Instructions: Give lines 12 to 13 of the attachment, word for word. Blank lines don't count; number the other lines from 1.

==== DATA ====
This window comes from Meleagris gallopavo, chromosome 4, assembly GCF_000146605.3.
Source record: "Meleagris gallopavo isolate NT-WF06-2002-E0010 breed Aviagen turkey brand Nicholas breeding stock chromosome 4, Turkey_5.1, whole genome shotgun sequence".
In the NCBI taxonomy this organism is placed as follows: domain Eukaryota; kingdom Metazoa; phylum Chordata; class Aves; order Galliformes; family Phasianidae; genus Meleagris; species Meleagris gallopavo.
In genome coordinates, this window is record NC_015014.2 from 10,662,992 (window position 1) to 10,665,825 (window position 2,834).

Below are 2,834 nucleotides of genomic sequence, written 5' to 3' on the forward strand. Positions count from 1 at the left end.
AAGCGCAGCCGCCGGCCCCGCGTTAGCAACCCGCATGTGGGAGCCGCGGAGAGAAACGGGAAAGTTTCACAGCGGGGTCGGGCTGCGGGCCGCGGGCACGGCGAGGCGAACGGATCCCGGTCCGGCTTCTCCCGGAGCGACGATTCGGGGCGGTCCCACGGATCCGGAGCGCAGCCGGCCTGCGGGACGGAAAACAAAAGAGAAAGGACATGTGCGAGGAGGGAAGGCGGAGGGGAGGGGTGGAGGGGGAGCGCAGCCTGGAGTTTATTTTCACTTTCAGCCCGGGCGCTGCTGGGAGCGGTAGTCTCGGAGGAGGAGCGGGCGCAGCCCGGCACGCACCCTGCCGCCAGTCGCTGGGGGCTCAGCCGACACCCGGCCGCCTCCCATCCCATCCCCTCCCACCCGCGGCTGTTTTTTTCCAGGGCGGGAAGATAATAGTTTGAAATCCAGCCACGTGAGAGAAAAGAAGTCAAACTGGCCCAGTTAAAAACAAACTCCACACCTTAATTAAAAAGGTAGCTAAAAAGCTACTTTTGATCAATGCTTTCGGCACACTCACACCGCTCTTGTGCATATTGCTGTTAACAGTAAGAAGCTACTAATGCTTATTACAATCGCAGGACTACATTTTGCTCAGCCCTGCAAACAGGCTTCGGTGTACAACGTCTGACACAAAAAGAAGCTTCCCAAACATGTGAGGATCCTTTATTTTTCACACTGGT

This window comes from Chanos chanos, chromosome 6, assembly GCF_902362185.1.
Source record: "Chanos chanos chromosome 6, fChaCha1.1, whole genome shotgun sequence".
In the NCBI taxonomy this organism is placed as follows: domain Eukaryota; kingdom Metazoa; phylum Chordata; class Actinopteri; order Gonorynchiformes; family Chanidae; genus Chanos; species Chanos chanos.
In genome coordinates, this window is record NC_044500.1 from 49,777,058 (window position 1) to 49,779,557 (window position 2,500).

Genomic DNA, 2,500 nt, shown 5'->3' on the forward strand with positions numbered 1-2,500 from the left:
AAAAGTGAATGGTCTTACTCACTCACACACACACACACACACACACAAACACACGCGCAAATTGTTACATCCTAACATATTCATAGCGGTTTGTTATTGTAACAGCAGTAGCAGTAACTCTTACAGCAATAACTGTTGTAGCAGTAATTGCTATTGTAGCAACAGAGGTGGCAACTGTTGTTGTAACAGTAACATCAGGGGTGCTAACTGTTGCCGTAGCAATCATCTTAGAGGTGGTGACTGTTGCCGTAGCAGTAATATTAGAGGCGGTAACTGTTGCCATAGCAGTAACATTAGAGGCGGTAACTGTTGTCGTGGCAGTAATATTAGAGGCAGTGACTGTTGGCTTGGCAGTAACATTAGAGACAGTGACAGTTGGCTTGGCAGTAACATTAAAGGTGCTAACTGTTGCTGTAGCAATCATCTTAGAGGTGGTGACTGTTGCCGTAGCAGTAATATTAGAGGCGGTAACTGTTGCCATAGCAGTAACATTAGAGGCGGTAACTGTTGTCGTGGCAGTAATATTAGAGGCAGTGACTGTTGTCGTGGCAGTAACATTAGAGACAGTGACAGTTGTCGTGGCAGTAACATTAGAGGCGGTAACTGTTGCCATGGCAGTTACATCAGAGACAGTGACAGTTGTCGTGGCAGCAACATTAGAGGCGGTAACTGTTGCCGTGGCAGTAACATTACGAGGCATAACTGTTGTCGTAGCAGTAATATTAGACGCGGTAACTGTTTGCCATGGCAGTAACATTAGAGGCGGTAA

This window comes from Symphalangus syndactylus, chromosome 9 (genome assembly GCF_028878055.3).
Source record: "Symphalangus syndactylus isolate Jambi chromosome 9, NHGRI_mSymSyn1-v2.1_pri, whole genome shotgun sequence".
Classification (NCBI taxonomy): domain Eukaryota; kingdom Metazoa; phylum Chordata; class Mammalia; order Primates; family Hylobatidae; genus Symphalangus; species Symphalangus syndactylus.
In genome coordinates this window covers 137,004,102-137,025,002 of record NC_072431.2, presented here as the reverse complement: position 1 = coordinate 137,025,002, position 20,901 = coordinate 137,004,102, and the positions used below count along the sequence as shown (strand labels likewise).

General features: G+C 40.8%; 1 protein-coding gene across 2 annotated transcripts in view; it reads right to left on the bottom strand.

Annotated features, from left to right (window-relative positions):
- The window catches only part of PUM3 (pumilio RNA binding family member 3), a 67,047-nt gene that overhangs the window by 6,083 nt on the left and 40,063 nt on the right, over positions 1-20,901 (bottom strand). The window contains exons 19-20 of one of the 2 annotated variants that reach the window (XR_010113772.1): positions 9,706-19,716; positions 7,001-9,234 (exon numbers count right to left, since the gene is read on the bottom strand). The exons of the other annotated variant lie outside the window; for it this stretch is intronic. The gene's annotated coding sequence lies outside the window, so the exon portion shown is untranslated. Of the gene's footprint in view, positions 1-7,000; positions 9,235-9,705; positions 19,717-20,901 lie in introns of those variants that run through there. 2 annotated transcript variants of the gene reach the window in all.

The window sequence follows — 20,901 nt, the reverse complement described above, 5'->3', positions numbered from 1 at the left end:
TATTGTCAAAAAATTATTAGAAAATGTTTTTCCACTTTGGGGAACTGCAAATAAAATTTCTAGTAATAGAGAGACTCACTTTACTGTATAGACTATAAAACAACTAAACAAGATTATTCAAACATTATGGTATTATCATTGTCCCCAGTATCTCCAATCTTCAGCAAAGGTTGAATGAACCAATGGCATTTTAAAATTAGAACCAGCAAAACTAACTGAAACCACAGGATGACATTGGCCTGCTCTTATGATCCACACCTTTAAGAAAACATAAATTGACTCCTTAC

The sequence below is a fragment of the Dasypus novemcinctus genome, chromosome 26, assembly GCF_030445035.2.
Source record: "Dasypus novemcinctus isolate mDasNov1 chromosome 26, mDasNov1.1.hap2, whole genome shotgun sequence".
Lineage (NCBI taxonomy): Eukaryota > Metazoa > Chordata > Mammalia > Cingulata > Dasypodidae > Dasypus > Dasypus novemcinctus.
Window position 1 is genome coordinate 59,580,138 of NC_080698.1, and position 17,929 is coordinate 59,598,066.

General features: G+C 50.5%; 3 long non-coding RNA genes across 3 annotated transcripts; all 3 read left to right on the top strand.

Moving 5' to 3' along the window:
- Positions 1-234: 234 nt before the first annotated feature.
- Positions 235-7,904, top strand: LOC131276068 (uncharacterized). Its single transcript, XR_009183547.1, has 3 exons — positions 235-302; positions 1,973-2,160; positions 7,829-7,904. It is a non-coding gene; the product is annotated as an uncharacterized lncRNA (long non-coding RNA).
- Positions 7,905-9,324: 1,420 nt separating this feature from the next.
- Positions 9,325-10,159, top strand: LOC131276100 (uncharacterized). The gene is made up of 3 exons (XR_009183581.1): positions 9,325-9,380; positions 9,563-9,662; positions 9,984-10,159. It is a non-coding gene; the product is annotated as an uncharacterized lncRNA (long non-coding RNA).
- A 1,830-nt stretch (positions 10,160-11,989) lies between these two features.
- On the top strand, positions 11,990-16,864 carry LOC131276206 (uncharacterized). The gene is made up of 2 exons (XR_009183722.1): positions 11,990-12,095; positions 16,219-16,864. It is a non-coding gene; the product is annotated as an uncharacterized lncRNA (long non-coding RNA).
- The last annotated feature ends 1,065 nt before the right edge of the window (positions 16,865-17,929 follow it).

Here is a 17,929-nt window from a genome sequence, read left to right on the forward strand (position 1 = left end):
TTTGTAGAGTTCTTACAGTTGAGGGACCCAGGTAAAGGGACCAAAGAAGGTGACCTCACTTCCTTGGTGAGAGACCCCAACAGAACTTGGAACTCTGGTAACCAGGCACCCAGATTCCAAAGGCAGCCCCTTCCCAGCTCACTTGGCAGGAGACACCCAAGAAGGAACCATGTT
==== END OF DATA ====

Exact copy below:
AAAAGTGAATGGTCTTACTCACTCACACACACACACACACACACACAAACACACGCGCAAATTGTTACATCCTAACATATTCATAGCGGTTTGTTATTGTAACAGCAGTAGCAGTAACTCTTACAGCAATAACTGTTGTAGCAGTAATTGCTATTGTAGCAACAGAGGTGGCAACTGTTGTTGTAACAGTAACATCAGGGGTGCTAACTGTTGCCGTAGCAATCATCTTAGAGGTGGTGACTGTTGCCGTAGCAGTAATATTAGAGGCGGTAACTGTTGCCATAGCAGTAACATTAGAGGCGGTAACTGTTGTCGTGGCAGTAATATTAGAGGCAGTGACTGTTGGCTTGGCAGTAACATTAGAGACAGTGACAGTTGGCTTGGCAGTAACATTAAAGGTGCTAACTGTTGCTGTAGCAATCATCTTAGAGGTGGTGACTGTTGCCGTAGCAGTAATATTAGAGGCGGTAACTGTTGCCATAGCAGTAACATTAGAGGCGGTAACTGTTGTCGTGGCAGTAATATTAGAGGCAGTGACTGTTGTCGTGGCAGTAACATTAGAGACAGTGACAGTTGTCGTGGCAGTAACATTAGAGGCGGTAACTGTTGCCATGGCAGTTACATCAGAGACAGTGACAGTTGTCGTGGCAGCAACATTAGAGGCGGTAACTGTTGCCGTGGCAGTAACATTACGAGGCATAACTGTTGTCGTAGCAGTAATATTAGACGCGGTAACTGTTTGCCATGGCAGTAACATTAGAGGCGGTAA

This window comes from Symphalangus syndactylus, chromosome 9 (genome assembly GCF_028878055.3).